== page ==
Ahmed's own three sons attended The Country Day School and have gone on to become a cardiologist, a pulmonologist and a human resources analyst.
"CDS prepared them immensely well by giving them the skill set for professional and personal success," said Ahmed.
The proof is in the pudding - and test scores
Students at The Country Day School consistently outscore their peers in the Eastern Panhandle and the rest of West Virginia by 15 to 20 percent in math and reading, according to state WESTEST results. The school builds on the basics with an eye toward the future, offering foreign languages, computer and science labs, art and music programs and physical education. Small class sizes ensure that children receive individualized lesson plans that are tailored to their specific strengths while providing additional support for specific weaknesses.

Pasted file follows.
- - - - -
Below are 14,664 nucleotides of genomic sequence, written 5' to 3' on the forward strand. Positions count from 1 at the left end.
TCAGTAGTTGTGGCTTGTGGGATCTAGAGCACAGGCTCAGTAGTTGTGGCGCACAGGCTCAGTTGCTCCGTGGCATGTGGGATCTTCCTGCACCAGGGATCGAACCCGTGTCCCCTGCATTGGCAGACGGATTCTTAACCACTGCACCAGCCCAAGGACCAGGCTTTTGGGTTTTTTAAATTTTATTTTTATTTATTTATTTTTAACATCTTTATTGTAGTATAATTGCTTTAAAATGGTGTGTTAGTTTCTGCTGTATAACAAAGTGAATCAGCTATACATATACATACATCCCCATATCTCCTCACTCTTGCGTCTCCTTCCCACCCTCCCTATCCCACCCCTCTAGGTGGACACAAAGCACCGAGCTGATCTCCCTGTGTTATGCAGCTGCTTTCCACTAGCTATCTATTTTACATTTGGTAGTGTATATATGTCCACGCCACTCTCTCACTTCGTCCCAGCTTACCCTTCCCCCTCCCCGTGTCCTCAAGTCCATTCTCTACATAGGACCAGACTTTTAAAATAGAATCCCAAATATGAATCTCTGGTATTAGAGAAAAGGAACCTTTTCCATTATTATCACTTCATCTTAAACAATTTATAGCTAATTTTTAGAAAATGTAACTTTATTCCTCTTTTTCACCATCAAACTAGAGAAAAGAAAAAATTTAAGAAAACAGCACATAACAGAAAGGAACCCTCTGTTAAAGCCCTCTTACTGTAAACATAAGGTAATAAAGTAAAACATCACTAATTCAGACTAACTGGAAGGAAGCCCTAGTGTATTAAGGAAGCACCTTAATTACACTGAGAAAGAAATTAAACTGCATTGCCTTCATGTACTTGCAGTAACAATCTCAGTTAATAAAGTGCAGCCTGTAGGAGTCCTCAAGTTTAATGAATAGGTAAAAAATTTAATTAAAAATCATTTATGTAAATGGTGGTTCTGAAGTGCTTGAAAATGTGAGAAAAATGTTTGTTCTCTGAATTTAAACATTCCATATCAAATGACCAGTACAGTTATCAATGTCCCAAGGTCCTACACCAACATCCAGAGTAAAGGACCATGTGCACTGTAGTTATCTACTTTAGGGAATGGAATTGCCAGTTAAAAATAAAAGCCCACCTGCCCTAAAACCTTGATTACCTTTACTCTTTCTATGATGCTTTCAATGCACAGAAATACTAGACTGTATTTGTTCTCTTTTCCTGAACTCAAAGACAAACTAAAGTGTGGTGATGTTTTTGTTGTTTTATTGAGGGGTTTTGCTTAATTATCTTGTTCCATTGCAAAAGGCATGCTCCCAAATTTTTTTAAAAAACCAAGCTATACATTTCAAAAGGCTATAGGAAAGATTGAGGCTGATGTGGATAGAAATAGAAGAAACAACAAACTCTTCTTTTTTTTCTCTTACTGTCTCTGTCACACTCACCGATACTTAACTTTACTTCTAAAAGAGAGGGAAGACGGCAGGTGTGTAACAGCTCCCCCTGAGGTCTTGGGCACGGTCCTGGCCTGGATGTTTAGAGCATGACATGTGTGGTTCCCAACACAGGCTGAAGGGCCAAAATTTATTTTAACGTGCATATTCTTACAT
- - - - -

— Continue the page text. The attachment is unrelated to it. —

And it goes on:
“We enrolled our son into CDS for Junior Kindergarten because we were impressed with the personal attention he would receive due to the small class sizes, the number of specials offered, the expanse of the campus, and the freedom teachers and administrators enjoy when planning curriculum and special events by not being tied to public school restraints,” said parent Jen Rolston. “CDS has been very nurturing in our son's education—they have embraced his active spirit and instilled in him the joys of learning. Academically, we couldn't be more pleased--he began reading in Junior K and Kindergarten and is now, just after completing the Second Grade, reading above a Sixth Grade level.”